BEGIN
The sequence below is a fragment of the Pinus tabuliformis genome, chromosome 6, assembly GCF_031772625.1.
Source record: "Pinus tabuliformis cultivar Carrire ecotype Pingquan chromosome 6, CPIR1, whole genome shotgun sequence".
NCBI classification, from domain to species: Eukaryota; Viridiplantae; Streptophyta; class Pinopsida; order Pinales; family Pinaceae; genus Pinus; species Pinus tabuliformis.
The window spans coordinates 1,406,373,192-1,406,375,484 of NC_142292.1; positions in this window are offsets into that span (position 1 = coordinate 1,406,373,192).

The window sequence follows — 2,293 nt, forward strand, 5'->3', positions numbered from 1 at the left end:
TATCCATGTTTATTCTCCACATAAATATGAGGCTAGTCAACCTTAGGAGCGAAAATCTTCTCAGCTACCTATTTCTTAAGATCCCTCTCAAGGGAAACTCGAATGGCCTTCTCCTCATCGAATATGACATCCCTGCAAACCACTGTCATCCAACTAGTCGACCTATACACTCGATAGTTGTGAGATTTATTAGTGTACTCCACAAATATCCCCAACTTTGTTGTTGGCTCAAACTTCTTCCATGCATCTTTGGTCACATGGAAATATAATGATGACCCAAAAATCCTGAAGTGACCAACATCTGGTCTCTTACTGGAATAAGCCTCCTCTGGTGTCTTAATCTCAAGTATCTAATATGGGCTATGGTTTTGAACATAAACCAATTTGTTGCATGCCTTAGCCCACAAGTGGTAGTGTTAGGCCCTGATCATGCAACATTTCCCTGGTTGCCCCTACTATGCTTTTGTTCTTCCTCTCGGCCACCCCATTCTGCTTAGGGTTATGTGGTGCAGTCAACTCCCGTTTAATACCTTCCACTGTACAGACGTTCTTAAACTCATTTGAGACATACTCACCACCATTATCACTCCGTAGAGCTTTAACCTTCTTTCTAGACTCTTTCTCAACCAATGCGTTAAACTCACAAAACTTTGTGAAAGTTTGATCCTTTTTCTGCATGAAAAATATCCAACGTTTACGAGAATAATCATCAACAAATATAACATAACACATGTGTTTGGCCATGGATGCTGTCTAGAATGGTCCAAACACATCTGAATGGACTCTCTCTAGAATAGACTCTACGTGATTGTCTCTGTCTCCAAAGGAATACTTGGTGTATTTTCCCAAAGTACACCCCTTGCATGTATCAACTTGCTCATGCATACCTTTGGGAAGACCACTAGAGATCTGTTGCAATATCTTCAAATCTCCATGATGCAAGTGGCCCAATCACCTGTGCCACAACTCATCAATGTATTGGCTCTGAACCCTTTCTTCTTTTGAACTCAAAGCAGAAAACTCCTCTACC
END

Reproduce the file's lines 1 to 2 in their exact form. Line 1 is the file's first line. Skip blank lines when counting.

The sequence below is a fragment of the Pinus tabuliformis genome, chromosome 6, assembly GCF_031772625.1.
Source record: "Pinus tabuliformis cultivar Carrire ecotype Pingquan chromosome 6, CPIR1, whole genome shotgun sequence".